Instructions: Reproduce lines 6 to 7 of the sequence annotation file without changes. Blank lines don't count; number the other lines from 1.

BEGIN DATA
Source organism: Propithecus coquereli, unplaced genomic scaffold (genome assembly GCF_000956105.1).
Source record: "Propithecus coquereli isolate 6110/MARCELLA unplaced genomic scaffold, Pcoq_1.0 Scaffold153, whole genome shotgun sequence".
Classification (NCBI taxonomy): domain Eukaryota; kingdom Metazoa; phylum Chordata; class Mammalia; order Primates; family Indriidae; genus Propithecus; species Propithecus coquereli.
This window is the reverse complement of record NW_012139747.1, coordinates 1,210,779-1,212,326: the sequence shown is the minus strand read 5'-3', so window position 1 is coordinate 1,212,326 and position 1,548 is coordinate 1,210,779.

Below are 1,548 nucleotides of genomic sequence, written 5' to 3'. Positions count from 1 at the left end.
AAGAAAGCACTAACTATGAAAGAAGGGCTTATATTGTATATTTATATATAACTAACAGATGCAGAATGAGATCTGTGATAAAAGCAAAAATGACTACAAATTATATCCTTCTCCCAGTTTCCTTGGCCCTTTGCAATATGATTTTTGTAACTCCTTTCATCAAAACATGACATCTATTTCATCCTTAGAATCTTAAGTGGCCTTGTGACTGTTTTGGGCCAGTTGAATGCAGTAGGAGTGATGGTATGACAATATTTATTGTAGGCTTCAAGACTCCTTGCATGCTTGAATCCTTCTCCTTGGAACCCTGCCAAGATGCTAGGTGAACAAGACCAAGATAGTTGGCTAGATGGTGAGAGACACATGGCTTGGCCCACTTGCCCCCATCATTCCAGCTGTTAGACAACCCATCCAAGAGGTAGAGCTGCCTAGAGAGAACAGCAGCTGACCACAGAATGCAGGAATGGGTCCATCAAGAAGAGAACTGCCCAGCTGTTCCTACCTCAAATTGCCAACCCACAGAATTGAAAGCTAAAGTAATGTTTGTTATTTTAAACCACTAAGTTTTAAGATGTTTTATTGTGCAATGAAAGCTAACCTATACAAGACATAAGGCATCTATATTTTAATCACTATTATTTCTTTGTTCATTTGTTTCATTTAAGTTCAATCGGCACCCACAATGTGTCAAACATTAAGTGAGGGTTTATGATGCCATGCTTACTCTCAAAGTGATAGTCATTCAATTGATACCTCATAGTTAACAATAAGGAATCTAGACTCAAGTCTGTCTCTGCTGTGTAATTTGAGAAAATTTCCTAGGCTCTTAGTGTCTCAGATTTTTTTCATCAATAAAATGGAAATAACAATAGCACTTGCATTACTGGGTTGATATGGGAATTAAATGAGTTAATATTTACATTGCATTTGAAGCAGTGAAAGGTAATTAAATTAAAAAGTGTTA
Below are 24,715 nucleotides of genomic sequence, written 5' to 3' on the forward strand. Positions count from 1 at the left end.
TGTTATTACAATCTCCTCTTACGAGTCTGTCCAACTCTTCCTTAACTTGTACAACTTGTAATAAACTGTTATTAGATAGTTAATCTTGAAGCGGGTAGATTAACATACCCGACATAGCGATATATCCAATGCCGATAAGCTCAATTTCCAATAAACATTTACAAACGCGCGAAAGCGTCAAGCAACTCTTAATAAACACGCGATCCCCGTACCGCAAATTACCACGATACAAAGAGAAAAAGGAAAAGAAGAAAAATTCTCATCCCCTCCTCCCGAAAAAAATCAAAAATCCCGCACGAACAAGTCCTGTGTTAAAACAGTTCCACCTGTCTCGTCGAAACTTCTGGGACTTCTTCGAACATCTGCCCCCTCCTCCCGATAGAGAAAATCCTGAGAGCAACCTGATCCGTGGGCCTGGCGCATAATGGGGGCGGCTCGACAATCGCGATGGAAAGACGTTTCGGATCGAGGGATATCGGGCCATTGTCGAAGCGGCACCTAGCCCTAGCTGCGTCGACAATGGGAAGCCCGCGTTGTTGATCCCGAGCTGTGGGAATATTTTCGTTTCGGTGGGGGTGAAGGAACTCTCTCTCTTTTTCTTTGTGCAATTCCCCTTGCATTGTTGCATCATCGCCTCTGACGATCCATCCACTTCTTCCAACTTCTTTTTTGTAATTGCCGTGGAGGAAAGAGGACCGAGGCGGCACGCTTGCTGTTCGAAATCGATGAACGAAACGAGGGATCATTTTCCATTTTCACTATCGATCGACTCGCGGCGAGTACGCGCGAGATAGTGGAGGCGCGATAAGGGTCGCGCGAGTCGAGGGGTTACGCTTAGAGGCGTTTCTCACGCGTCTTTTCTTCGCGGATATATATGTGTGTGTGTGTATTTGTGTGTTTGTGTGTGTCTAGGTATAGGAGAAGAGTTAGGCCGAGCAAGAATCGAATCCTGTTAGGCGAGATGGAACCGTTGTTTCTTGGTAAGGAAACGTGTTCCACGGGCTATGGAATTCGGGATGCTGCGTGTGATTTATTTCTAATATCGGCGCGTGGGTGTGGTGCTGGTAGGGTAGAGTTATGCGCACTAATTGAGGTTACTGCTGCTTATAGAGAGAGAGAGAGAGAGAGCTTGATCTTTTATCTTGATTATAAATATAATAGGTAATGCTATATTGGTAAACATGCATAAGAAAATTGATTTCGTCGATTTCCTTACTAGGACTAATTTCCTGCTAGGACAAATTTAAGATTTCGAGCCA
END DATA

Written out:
AAGAAAGCACTAACTATGAAAGAAGGGCTTATATTGTATATTTATATATAACTAACAGATGCAGAATGAGATCTGTGATAAAAGCAAAAATGACTACAAATTATATCCTTCTCCCAGTTTCCTTGGCCCTTTGCAATATGATTTTTGTAACTCCTTTCATCAAAACATGACATCTATTTCATCCTTAGAATCTTAAGTGGCCTTGTGACTGTTTTGGGCCAGTTGAATGCAGTAGGAGTGATGGTATGACAATATTTATTGTAGGCTTCAAGACTCCTTGCATGCTTGAATCCTTCTCCTTGGAACCCTGCCAAGATGCTAGGTGAACAAGACCAAGATAGTTGGCTAGATGGTGAGAGACACATGGCTTGGCCCACTTGCCCCCATCATTCCAGCTGTTAGACAACCCATCCAAGAGGTAGAGCTGCCTAGAGAGAACAGCAGCTGACCACAGAATGCAGGAATGGGTCCATCAAGAAGAGAACTGCCCAGCTGTTCCTACCTCAAATTGCCAACCCACAGAATTGAAAGCTAAAGTAATGTTTGTTATTTTAAACCACTAAGTTTTAAGATGTTTTATTGTGCAATGAAAGCTAACCTATACAAGACATAAGGCATCTATATTTTAATCACTATTATTTCTTTGTTCATTTGTTTCATTTAAGTTCAATCGGCACCCACAATGTGTCAAACATTAAGTGAGGGTTTATGATGCCATGCTTACTCTCAAAGTGATAGTCATTCAATTGATACCTCATAGTTAACAATAAGGAATCTAGACTCAAGTCTGTCTCTGCTGTGTAATTTGAGAAAATTTCCTAGGCTCTTAGTGTCTCAGATTTTTTTCATCAATAAAATGGAAATAACAATAGCACTTGCATTACTGGGTTGATATGGGAATTAAATGAGTTAATATTTACATTGCATTTGAAGCAGTGAAAGGTAATTAAATTAAAAAGTGTTA
Below are 24,715 nucleotides of genomic sequence, written 5' to 3' on the forward strand. Positions count from 1 at the left end.